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Poll: Most Arizona voters want abortion to remain legal

The vast majority of Arizona voters want abortion to remain legal, at least in some circumstances, according to a new poll from the firm OH Predictive Insights. 

Among the 938 registered Arizona voters surveyed, 87% said they wanted abortion to remain legal in all or some cases. That’s likely to influence this year’s midterm elections. Three in five Arizonans said their vote would be very or somewhat impacted by a candidate’s stance on abortion. 

“The biggest takeaway candidates should gain from this data is that their position on abortion will impact Arizona voters’ decisions, but some more than others," said Mike Noble, OH Predictive Insights chief of research. "So deeply understanding your coalition is crucial this close to election day.” 

Gov. Doug Ducey in March  signed a law that will outlaw abortions after 15 weeks gestation in Arizona, except in certain medical emergencies. But Arizona lawmakers  could further restrict abortion access in the state if the U.S. Supreme Court fully overturns Roe v. Wade. A draft of a pending Supreme Court decision  obtained this month by Politico suggests the justices are preparing overturn the landmark 1973 decision which established the right to abortion nationwide. Arizona  still has a pre-Roe law on the books that outlaws abortion.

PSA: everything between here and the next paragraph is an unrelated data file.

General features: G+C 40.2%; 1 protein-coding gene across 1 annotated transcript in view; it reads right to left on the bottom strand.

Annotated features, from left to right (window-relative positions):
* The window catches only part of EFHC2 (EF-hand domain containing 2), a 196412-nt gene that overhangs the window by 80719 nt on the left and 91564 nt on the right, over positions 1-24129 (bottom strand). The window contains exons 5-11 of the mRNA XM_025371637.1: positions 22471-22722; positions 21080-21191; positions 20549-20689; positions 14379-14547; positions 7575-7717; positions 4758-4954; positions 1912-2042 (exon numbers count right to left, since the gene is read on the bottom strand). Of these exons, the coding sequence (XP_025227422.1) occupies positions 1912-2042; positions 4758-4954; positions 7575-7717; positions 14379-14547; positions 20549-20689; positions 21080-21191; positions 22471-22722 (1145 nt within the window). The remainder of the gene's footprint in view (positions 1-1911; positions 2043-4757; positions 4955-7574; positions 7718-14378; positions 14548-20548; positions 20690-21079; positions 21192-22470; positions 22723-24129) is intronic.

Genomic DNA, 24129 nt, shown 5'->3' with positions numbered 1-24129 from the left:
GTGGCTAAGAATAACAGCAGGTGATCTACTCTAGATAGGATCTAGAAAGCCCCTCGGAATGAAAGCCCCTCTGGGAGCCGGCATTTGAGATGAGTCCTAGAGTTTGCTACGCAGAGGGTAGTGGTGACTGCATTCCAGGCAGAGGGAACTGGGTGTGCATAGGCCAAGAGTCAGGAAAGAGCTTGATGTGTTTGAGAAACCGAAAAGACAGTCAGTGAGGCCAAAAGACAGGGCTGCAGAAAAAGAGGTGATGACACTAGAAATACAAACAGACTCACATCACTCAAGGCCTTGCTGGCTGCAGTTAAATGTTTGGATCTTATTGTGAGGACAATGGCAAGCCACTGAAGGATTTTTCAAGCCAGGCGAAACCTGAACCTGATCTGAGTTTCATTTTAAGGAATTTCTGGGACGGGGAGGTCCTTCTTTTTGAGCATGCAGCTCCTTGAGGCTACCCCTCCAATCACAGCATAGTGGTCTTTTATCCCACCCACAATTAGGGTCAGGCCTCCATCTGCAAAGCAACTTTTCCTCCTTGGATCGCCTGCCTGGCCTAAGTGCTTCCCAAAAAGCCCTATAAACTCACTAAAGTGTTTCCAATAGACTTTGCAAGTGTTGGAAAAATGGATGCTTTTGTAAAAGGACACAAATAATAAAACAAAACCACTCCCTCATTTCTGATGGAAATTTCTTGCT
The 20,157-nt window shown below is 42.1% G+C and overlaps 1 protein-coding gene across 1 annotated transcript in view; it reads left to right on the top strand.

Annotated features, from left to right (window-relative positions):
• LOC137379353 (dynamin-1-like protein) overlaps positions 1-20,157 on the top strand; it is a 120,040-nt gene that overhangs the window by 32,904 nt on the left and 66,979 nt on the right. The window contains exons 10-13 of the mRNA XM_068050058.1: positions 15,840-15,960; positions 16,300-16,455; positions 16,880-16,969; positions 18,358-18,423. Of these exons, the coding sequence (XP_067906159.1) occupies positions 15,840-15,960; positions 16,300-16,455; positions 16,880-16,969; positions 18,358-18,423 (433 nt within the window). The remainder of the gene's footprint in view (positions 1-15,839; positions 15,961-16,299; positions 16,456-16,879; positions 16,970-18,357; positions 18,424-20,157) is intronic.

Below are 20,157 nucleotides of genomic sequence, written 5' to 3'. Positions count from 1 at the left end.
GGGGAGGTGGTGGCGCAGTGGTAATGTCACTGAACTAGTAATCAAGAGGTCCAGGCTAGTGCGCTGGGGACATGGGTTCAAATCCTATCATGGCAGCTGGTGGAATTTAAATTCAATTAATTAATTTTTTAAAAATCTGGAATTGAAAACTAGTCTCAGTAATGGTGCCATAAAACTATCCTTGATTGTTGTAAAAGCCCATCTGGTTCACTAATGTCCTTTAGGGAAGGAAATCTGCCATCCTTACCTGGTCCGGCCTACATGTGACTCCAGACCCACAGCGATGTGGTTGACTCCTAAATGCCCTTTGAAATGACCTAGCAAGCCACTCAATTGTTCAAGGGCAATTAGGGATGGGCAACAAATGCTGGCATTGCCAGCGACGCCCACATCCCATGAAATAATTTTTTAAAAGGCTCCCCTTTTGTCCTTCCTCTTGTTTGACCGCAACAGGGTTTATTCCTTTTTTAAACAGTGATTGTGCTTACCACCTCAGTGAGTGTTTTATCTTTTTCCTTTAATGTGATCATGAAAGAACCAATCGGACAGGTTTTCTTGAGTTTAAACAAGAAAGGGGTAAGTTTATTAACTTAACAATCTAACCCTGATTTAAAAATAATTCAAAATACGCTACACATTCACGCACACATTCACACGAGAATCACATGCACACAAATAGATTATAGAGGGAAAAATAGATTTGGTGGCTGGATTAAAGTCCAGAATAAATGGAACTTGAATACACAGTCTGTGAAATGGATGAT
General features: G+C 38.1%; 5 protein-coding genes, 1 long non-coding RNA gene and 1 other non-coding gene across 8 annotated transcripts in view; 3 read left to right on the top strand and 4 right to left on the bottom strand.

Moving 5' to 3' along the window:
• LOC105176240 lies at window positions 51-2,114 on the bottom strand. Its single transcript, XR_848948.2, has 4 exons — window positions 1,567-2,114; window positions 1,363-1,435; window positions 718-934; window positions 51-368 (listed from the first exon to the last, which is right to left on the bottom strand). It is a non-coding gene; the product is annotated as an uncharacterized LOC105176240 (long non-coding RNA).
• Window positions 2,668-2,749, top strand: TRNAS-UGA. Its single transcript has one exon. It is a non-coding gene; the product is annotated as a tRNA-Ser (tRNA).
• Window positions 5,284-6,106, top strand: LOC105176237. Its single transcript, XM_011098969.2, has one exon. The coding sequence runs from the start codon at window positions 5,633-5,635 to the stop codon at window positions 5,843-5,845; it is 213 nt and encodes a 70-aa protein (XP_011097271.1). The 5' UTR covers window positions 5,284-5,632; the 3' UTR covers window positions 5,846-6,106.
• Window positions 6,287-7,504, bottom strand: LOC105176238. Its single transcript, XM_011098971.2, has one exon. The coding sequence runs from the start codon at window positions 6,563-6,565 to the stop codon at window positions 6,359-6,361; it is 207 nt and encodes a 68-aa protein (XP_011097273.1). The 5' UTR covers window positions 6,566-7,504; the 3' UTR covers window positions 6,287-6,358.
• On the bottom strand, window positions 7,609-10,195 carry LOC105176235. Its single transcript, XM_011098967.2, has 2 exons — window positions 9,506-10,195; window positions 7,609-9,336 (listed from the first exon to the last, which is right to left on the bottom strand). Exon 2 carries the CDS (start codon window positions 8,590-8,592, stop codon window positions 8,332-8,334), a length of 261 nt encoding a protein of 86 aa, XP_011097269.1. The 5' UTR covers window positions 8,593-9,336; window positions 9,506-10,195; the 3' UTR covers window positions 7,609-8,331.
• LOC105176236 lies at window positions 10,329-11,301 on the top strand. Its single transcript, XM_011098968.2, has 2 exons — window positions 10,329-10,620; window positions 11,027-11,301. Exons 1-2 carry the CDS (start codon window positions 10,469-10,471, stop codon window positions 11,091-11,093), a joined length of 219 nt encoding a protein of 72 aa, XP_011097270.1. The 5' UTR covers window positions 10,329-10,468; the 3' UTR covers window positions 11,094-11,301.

Noble said concerns over restrictions to abortion access are likely to drive more Democratic voters to the polls this year. 

“All this uproar at the Supreme Court might be the kick in the side that Democratic voters need to compete with Republicans at the ballot box,” said Noble. 

But Noble noted a boost in turnout among Democrats and some Independents may not counterbalance Democratic President Biden’s low approval ratings. Noble said Republican voters have had a months-long lead in Arizona when it comes to voter enthusiasm. 

“The unknown part is whether this issue will have enough of an impact to offset the pro-GOP political climate,” Noble said. 

→  Could Arizona outlaw abortion? Supreme Court decisions could mean major changes

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Katherine Davis-Young is a senior field correspondent. She has produced work for NPR, New England Public Radio, Southern California Public Radio, PRI's The World, Washington Post, Reuters and more.She has a master’s degree in radio journalism from the USC Annenberg School of Journalism.She lives in central Phoenix with her husband, two daughters, and ill-behaved cat and dog. Her side-passions include photography, crosswords and hot sauce.